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Dome Structure

Alongside road coming in to Cottage Grove, Oregon

Day 3 On the Road

After getting lost in terrain like this for 3 tense hours yesterday, made it out to Cottage Grove last night.
Hot afternoon, went into McKenzie River here. Brrr! About 53 degrees, but refreshing.
Water tower near Prineville this afternoon. Sculptural.

Alejandro and Sandra from San Jose on their #beemer in Prineville this afternoon. They're here for the Moonshadow Festival + the #eclipse. Crooked River Brewing a great pub.

Onward Christian soldiers...

Looks worse than it is, but it was making guys at Chevron station (in Sisters, OR) nervous. I believe it's been somewhat contained now (2 hours later). OK, I have not hit any traffic to speak of and made it to Prineville just now. You eclipsoids: Eugene/Springfield Hwy 126. Stayed on 126, 242 closed, to Sisters (looks like party town), 126 to Redmond, north to Smith Rock Road, alternative to prineville, no traffic at all. Bartender in Prineville said they got traffic straightened out yesterday. So that's my up-to-date report. It might get crazy tomorrow, but this is just one more example of talking to local people instead of relying on yr. iPhone or yelp.

#barn this morning on Hwy 126, which runs along McKenzie River, air a bit smoky, good breakfast at Takoda's, gonna stop at Bellknap Hot Springs, then see if I can go thru Sisters/Redmond and get to Lew & Krystal's in Prineville. Slept alongside River last night, stars out, sweet blackberries this morning. Everything is green around here. #eclipse

Highway 138 east was closed due to fires today, so I tried going on back roads thru the forest to get back to Hwy 5. I used my Garmin GPS--mistrake! 3 hours later, after being led on weird roads like this, a human (logger) directed me to the road to Cottage Grove by drawing me a map. Viva analog!

Gambrel roof #barn bar Cottage Grove, #oregon

Day 2 On The Road

Your guess is as good as mine; this was on the outskirts of Colusa, a wierded-up VW bus.
I'm in Ashland this morning. After I left Colusa yesterday, I drove north about 3 hours, and went to Stewart Mineral Springs, just northwest of the town of Weed, and lucked into getting the last opening of the day. You soak in the heavily mineralized water, then get in fabulous large wood-fired sauna, then in the cold creek. Mineralized, flushed of toxins,  rejuvenated, I wanted a beer, walked into the one bar in Weed, Papa's Bar (Well, YES!) and voilá, Joe Cocker on the juke box (with good sound system), doing You Can Leave Your Hat On. One good song after another, a lot of Stones. My kinda bar. In giving me change, the bartender included a Native American $1 coin AND stood it on edge on the bar.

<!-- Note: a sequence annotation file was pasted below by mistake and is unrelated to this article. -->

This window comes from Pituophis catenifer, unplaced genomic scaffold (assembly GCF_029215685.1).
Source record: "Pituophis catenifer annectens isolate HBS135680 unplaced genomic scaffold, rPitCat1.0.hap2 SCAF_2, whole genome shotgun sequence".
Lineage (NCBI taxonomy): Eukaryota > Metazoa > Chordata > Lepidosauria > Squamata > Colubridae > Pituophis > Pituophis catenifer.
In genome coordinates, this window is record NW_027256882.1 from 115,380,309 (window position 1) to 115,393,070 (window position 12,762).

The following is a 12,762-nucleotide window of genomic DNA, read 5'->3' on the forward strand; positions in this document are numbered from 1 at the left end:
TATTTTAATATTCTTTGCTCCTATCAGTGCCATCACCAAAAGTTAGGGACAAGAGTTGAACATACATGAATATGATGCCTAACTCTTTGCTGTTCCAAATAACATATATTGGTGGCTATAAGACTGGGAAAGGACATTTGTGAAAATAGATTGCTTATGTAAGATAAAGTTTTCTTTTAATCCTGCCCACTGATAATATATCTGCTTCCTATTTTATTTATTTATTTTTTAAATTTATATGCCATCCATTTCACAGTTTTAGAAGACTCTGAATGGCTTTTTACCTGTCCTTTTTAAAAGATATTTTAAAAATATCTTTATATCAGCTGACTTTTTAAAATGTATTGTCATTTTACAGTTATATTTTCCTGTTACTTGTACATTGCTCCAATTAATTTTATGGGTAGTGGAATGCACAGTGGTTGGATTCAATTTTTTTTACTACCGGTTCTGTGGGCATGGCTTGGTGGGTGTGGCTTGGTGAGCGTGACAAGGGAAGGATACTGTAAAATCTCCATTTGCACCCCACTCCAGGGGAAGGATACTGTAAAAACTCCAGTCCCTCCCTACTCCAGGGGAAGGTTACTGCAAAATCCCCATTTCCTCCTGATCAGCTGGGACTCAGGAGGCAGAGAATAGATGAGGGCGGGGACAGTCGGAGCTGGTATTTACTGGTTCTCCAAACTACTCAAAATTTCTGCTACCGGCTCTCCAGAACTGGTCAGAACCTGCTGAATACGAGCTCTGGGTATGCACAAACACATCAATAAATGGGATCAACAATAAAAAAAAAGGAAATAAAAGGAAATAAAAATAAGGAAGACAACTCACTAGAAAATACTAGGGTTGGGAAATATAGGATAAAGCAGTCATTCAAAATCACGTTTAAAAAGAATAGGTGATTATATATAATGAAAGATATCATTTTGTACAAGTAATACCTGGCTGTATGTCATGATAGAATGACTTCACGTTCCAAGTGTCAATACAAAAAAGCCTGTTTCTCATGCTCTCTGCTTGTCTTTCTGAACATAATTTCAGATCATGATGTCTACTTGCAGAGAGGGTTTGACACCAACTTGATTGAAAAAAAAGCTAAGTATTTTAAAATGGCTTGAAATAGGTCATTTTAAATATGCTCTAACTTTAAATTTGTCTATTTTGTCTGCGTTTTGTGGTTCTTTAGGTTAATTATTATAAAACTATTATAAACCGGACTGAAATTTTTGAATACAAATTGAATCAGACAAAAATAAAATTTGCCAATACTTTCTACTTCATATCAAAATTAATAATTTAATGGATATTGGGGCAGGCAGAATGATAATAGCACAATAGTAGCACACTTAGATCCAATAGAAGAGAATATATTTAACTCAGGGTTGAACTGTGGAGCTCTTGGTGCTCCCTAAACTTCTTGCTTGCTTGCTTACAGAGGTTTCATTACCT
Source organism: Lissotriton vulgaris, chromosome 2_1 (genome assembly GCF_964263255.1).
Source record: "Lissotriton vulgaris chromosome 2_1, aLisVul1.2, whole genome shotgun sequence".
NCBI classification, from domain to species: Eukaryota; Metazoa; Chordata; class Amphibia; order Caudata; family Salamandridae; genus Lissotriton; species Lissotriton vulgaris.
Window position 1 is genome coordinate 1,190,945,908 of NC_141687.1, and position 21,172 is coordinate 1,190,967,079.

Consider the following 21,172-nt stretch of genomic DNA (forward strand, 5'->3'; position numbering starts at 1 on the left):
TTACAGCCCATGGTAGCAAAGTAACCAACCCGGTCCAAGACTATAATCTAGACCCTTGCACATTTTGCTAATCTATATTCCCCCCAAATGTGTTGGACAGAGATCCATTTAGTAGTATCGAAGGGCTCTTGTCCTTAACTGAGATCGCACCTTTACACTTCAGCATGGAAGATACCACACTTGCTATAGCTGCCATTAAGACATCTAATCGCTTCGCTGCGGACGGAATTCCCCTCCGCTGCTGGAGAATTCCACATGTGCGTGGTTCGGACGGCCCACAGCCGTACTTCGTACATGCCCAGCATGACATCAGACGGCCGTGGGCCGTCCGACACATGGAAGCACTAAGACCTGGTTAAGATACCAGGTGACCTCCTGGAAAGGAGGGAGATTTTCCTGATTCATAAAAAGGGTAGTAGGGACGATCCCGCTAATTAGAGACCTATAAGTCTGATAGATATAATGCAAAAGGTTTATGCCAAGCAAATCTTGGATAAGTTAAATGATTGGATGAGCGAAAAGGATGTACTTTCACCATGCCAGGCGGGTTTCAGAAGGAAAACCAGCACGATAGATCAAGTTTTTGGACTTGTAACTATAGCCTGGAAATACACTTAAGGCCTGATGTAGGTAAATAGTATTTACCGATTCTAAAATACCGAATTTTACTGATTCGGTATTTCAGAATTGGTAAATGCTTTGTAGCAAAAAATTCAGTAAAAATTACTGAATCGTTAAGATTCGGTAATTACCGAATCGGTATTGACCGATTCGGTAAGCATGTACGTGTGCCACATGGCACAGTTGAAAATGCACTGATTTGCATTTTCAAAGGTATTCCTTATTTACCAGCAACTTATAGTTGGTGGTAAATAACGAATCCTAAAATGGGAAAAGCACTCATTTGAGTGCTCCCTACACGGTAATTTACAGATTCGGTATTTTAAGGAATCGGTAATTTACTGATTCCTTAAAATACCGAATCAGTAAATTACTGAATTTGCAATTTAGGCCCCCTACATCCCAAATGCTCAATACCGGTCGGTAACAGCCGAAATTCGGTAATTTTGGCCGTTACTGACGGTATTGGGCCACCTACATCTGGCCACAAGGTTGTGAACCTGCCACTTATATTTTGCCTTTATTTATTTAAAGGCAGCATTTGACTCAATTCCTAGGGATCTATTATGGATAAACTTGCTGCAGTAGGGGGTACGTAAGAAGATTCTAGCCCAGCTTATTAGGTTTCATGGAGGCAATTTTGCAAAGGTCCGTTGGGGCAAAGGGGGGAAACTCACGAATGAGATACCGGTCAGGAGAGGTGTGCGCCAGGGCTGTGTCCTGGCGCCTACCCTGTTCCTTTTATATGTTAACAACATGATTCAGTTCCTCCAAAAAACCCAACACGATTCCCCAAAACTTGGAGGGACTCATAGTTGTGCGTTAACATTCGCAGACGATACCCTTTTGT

Then for dinner to Asian-American Bar-B-Q, recommended by worker at Stewarts Mineral Springs. Bingo! The chef, born in Chicago, grew up in Thailand, barbecuing over wood coals, I got try-tip and rice ($12), with coconut juice,  it was perfect, smoky, juicy, homemade hot sauce (no mass-produced Sriracha), sat at table out on road watching one 18-wheeler after another go by. America!
Tammy Wynette, Stand By Your Man, came on the radio as I headed out for dinner; what a beautiful voice: https://youtu.be/AM-b8P1yj9w And then there's Lyle Lovett doing it: https://youtu.be/eHSjiBxufxc
Drove to Ashland, out to dead end road east of town and slept in the back of truck (my 13-year-old Tacoma 4x4, stick shift, 4 cylinder, 130K mileage, my baby…).
Up this morning, latte and cinnamon roll at Pony Espresso Coffee House in the rather precious town of Ashland. Going to have lunch with bodybuilding legend Bill Pearl and his wife, Judy, then head for Umpqua Hot Springs, then Lew and Krystal's on outer edge of total eclipse zone.
A lotta adventures in just 30 hours away from home!



On The Road Again -- Eclipse-Bound

A great first day on the road. Latte at Toby's barn + morning bun from Bovine Bakery, and thenceward on Hwy. 37, Sears Point Rd. through wetlands/nature preserve; there were maybe 100 egrets standing, flying diving. never seen so many in one place, heading for 505, then interstate 5 northwards.
The freedom of the road, good to get away from the constraints of Marin County. I get that feeling when I enter Nevada, a sense of release, it's wide open, not every square inch analyzed and monetized.
I stopped off in Colusa, to visit my friend from 60 years ago, Jim Davison.
My dad had a rice farm 8 miles west of Colusa, and when I was 12, I helped him build a concrete block house there.  My job, on weekends and holidays, was shoveling sand, gravel, and cement into the concrete mixer).